Returning vets get remarkable results with brain training

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by SHELLY SLATER

Bio | Email | Follow: @wfaashelly

WFAA

Posted on May 15, 2012 at 10:26 PM

Updated Tuesday, May 15 at 10:32 PM

The U.S. Department of Defense just took a big step in granting brain research for returning soldiers, and the outcome is even more promising than local researchers hoped.

As it turns out, it doesn't take years, months, or even days, to re-build the brain.

It takes hours.

Just ask the guys going through it. They're elite and highly trained, from Navy SEAL snipers to Marines.

“You can't be on guard all the time," said Ryan Parrott, a former Navy SEAL sniper. "You have to relax sometime."

Parrott is retired and working alongside other special operations veterans from the Navy, Army and Marines to train civilians how to defend themselves.

Their Trident team also works on high-security missions. And yet the greatest challenge is dealing with the footprint of war.

After thousands of hours of the most intense tactical situations, now there is a new kind of training.

It’s mental training at the Center for BrainHealth, geared to re-wire the brain using high-level thinking.

“We have gyms everywhere, but we need brain gyms,” said Center for BrainHealth Director Dr. Sandra Bond Chapman.

Chapman exercises the brain by making Parrott and fellow former SEAL Clint Bruce memorize every word flashing in all caps. Moments later, they have to pick them out from a sea of words.

“We are literally able to see the brain re-wire after eight hours of training,” she said.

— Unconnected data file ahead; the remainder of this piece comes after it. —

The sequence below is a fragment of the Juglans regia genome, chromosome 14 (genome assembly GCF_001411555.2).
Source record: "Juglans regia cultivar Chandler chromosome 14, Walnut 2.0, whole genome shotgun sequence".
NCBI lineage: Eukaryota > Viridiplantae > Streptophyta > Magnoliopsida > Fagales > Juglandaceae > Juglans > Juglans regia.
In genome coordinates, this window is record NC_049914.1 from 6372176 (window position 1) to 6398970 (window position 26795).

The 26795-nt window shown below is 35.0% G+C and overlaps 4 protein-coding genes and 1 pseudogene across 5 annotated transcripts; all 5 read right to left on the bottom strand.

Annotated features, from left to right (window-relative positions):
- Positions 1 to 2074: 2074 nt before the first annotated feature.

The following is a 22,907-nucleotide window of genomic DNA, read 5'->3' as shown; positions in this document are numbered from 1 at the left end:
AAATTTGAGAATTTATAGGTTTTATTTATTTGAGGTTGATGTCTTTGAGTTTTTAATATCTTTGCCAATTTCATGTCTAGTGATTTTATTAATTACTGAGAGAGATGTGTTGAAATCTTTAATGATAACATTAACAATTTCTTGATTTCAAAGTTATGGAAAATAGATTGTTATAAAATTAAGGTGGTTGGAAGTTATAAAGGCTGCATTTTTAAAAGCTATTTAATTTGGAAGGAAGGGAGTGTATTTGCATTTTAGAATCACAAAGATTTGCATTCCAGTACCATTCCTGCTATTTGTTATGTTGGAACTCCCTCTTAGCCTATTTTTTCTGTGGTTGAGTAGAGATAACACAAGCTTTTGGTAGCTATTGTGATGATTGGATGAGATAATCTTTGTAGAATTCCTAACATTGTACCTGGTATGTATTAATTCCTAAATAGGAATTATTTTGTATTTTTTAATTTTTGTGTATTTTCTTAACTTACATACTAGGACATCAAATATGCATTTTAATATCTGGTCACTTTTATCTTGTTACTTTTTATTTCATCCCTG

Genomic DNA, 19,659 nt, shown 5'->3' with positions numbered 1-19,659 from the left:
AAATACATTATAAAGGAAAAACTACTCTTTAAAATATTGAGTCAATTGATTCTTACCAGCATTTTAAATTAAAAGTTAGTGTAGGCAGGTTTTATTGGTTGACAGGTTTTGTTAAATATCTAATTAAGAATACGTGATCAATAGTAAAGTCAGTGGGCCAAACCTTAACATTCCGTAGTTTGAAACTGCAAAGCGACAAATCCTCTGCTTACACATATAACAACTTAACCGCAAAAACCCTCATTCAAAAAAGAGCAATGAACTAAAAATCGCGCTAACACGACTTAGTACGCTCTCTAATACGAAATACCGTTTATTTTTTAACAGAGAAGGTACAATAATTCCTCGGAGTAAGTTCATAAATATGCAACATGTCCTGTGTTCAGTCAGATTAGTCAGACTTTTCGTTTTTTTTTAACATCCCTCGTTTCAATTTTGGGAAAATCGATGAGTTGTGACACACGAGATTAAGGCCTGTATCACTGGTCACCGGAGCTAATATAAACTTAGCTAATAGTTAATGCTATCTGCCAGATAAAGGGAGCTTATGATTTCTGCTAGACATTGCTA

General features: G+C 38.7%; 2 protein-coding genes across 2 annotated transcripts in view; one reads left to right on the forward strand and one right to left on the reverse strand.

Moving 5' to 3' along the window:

That means greater blood flow to the frontal lobes, the part of the brain that makes decisions and controls judgment.

“We have a hard time with short-term memory, and I found out that's because in the military, we live day by day, hour by hour," Parrott said. "We live in the moment. When you get out, you have to think about the future."

With tasks designed to push the brain, the outcome is significant. The center takes pictures of the veteran's brain before and after training.

Gaps rewire not in years, but in hours.

From sorting and organizing famous faces, to difficult true-or-false questions, Bruce said half the battle is knowing what he's up against.

“If I tore my hamstring, I’d go get it treated," Bruce said. "So now that I’ve scarred my brain, okay... it's just like any other part of my body. Let's fix it."

His IQ can recover from trauma, but if the frontal lobes aren’t active, researchers say it's not enough.

“There are so many agencies out there to help them pay the first month's rent, or get the first job, but if you don't have this cognitive capacity to really learn, move and change with the job, that is a short-term Band-Aid,” Dr. Chapman said.

She said for guys who fought for us, we need to fight for them. It's a duty.

“They do not want to be disabled, they don't want to be enabled, they want to be empowered,” she said.

“They have given us some fundamentals that are life-saving utensils,” Parrott said.

Researchers say you have to keep exercising the brain in order to reap the benefits. It is not a one-time training.

More soldiers are wanted to participate in this new research. For that, contact Molly Keebler at 972-883-3412, or molly.keebler@utdallas.edu.

E-mail sslater@wfaa.com

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